T-Mobile has pulled off a mobile industry first: it has reinstated the unlimited data plan after a year’s hiatus, showing that there may be a plausible business case after all for unfettered access to the mobile internet. Starting Sept. 5, it will begin offering an unlimited option to its smartphone plans.
Before you get too excited there is one big caveat: you are not allowed to tether your smartphone or use it as a mobile hotspot. T-Mobile’s not crazy. It doesn’t want to open up its network to the full brunt of the PC-and tablet-driven internet. But whatever you can do on your smartphone — short of sharing your connection — is fair game: Netflix(s nflx), YouTube(s goog), massive file sharing, you name it. According to T-Mobile, it won’t throttle or cap.
Director of Marketing Harry Thomas said T-Mobile is revisiting the unlimited plan simply because that’s what its customers want. The issue wasn’t megabyte stinginess –- T-Mobile already offers the biggest buckets of smartphone data for the cheapest prices in the U.S. with the exception of Sprint(s s). Instead, T-Mobile is targeting the customer that frets over his monthly data consumption -– the one that worries about whether he can still download a video or stream music without breaching his data cap, Thomas said.
“We’re going where our customers are leading us, and unlimited is where they’re telling us to go,” Thomas said.
The unlimited plans will come in two flavors depending on whether you paid for your phone up front or took advantage of one of T-Mo’s subsidized devices. Value plan — or unsubsidized –- customers pay $20 a month, while classic –- subsidized –- customers pay $30. The value plan is pretty much the cheapest data plan in wireless data among the nationwide operators. Sprint’s unlimited plans cost $30 and are still restricted primarily to its 3G CDMA network, while T-Mobile offers much faster HSPA+ speeds in 229 markets. At AT&T(s t), $20 will get you a measly 300 MB, while Verizon Wireless(s vz)(s vod) has stopped selling individual data plans entirely.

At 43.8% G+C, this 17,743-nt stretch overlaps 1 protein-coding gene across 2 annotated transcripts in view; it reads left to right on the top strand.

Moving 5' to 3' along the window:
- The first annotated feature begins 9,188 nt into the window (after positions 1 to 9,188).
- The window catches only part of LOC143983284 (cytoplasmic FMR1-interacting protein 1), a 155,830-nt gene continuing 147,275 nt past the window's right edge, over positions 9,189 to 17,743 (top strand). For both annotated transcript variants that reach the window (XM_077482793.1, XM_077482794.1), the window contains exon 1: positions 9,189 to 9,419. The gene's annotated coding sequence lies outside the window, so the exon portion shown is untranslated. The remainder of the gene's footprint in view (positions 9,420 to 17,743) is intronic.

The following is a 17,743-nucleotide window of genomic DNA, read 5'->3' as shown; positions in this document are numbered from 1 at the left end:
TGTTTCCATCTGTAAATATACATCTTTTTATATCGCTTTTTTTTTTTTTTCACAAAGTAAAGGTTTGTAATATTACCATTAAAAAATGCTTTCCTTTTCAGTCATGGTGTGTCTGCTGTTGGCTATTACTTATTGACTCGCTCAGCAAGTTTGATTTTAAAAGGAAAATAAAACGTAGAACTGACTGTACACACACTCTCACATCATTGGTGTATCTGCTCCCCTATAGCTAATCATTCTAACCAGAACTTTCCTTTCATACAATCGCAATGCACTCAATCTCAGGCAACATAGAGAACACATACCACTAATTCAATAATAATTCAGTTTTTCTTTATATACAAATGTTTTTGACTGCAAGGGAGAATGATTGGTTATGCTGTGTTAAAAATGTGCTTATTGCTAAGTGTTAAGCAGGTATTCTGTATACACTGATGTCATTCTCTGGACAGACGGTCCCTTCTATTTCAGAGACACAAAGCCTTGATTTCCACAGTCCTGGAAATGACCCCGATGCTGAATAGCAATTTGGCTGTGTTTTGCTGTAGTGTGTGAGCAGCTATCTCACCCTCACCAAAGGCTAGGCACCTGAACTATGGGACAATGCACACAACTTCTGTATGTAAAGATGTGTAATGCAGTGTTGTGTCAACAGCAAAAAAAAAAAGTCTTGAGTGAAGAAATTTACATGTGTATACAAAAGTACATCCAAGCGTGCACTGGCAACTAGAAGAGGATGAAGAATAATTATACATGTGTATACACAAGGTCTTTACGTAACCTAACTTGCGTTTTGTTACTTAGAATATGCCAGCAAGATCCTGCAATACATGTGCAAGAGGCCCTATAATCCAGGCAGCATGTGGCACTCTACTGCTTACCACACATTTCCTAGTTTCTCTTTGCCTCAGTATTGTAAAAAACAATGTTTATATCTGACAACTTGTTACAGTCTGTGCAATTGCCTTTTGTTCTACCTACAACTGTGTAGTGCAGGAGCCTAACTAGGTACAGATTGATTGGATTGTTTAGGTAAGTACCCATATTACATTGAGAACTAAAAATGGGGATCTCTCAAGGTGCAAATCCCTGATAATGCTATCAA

T-Mobile is keeping its metered plans in place for customers that do want to use their phone’s hotspot capabilities. Ironically, that means you would pay more for a 5-GB plan ($25 for value, $35 for classic) than you would for an unlimited one.
A lot of people in this industry have opined — myself among them — that the unlimited data plan is endangered species, an untenable business model in a world where mobile capacity is so constrained. But Thomas said T-Mobile believes that unlimited is still a viable strategy. It’s not a limited promotion or some loss-leading pricing gimmick to stem its customer losses, he said: T-Mobile expects to make money off these plans.
That’s a bold statement coming from T-Mobile considering just how much data its customers consume. The carrier recently revealed that its average smartphone customer eats up 760 MB a month, far higher than the industry average. On its 42-Mbps dual-carrier HSPA+ network that number increases to a whopping 1.3 GB a month.
If Thomas is right about unlimited being a viable business for T-Mobile, then that raises a very interesting question: If unlimited can work for T-Mobile, why can’t it work it for AT&T and Verizon?